By Daisy Lafarge
Daisy Lafarge is a writer and artist working alongside LLH researchers. The following is an extract from a post on her reflective Tall Sister blog about her work.
One strange part of encountering scientific research is brushing up against its self-image, or what I’ve come to call ‘portability’. Whether you’re a livestock vet called into dairy farms in Dumfriesshire, or part of a research team working with Maasai farmers in northern Tanzania, the set of practices used do not differ in an essential way. Portability is the concept that one’s core training can be transported from one context to another; the new context might affect the practice (e.g. working in a different seasonal climate, or having a language barrier with colleagues), but it will not completely redefine it.
Coming from the arts & humanities, this notion of portability was novel to me. I was taught that context is a prism, refracting all that was previously known. That nothing can be seamlessly lifted from one culture into another, everything must undergo the subtle—sometimes violent—complexities of translation, in which features are lost, transmuted or created anew. Undoubtedly, the same thing happens with veterinary or epidemiological research, but science always aspires to be science, a general(isable) set of laws, and so perhaps the complexities of translation are more difficult to quantify. I became aware that they tend to fall outside of data sets and official results, so frequently their importance goes unrecorded, except in the form of anecdotes or personal, unvoiced observations. Here I can discern a useful role I might play.
In northern Tanzania, acknowledging context requires acceptance of complexity: a natural and cultural topography formed by two European colonial powers (German East Africa 1885-1916, Tanganyika under British rule 1916-1961); the radical socialist postcolonial government under Julius Nyerere (1964-1985); centuries of tribal identities formed through conflict and co-existence that interacted with both Christianity and Islam; international pressures to develop, to modernise, and to prioritise wildlife conservation.
Amongst all this history, there is the daily reality of widespread poverty. Tanzania is one of the poorest countries in the world, and in the north of the country, where the research programme is based, livestock keeping is the main form of subsistence, as it has been for centuries, prior to, during, and after colonial rule. The scale and intensity of livestock herding varies from the ‘pure’ pastoralism of the Maasai, to agro-pastoralist tribes like Wairaqw or Wanyaturu (who mainly farm crops but may keep small numbers of animals), to individuals living in large towns or cities who may graze a few cattle on the town’s periphery (what geographers call ‘peri-urban’). These various practices of livestock keeping do not fall neatly along the delineations of tribal culture or income; there are a myriad factors affecting subsistence—population expansion, land disputes with national parks, and the growth of urban centres that draw younger generations away from rural areas.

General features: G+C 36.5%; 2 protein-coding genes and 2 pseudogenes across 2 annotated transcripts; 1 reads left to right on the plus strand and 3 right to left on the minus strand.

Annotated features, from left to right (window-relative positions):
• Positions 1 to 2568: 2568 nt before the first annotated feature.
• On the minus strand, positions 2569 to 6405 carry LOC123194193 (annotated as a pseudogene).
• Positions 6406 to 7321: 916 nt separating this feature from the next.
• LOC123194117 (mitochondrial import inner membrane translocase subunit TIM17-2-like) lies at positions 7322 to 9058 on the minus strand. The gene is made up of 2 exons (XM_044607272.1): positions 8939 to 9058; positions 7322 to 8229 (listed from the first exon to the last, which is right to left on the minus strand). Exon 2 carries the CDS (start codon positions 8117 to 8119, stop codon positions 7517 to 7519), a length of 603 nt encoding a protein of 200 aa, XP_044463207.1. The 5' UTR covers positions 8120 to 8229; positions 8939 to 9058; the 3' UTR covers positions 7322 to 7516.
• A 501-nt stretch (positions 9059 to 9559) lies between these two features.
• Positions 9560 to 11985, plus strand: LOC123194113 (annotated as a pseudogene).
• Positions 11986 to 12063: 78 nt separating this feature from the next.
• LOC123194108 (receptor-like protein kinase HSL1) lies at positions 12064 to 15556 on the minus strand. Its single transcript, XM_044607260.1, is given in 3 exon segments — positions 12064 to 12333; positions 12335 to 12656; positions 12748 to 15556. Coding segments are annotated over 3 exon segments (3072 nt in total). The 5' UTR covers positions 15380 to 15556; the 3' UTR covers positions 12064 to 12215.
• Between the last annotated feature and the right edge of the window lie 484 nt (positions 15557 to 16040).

The national language, Swahili, is a concoction of other languages, with Bantu and Arabic elements. It was consciously promoted by Nyerere’s government in an attempt to unify disparate tribes and ethnicities with a common language and national identity. In addition to Swahili, and the English taught in primary schools, many Tanzanians speak another tribal language, complicating the simplistic formula of an incoming Western (English) language, and a ‘local’ language. English inflections are embedded in Tanzanian culture and languages, as are German. And differences ripple between Kimaa (Maasai language) and Swahili, between Kimaa and Kiiraqw (Iraqw language), just as they do between English and Swahili. The ‘language barrier’ is more like a web cast between several poles, rather than a static line drawn between X and Y.
Further language interactions and dissonances occur in the encounters between villagers and researchers—as well as between researchers, as each discipline speaks to its own kind in institutionalised language. Language barriers exist in the lab or research seminar as much as they do in the field. There are no neutral spaces where differences hang in suspense.
It follows that there is nothing neutral about my own ‘outsider’ status, whether I am meeting a science researcher or Tanzanian livestock keeper. I come with my own privilege, with my cultural, emotional and institutional baggage, as well as what I represent and embody through the colour of my skin, my gender, my height, and the ease with which I can move across international borders.
I hope to engage with, rather than suppress, all the ‘difficult’ emotions that arise from being a white woman writer affiliated to a research team in a previously colonised country, those of guilt and shame (in all their individual and institutional shades), as well as vulnerability and sensitivity. Why is it that the sciences feel less guilt or hyperconsciousness about working in the Global South than the arts and humanities? Is it because the former is so culturally coded as ‘beneficial’ and the latter as ‘indulgent’? How did these distinctions come about?
Differences cannot be collapsed, but neither should they reduce to guilt-induced silence. A refusal to speak is also a refusal to engage with the terms of the creation and perpetuation of difference, and to imagine how it might be used to bring about other worlds. This is the space of dialogue, creativity, poetry.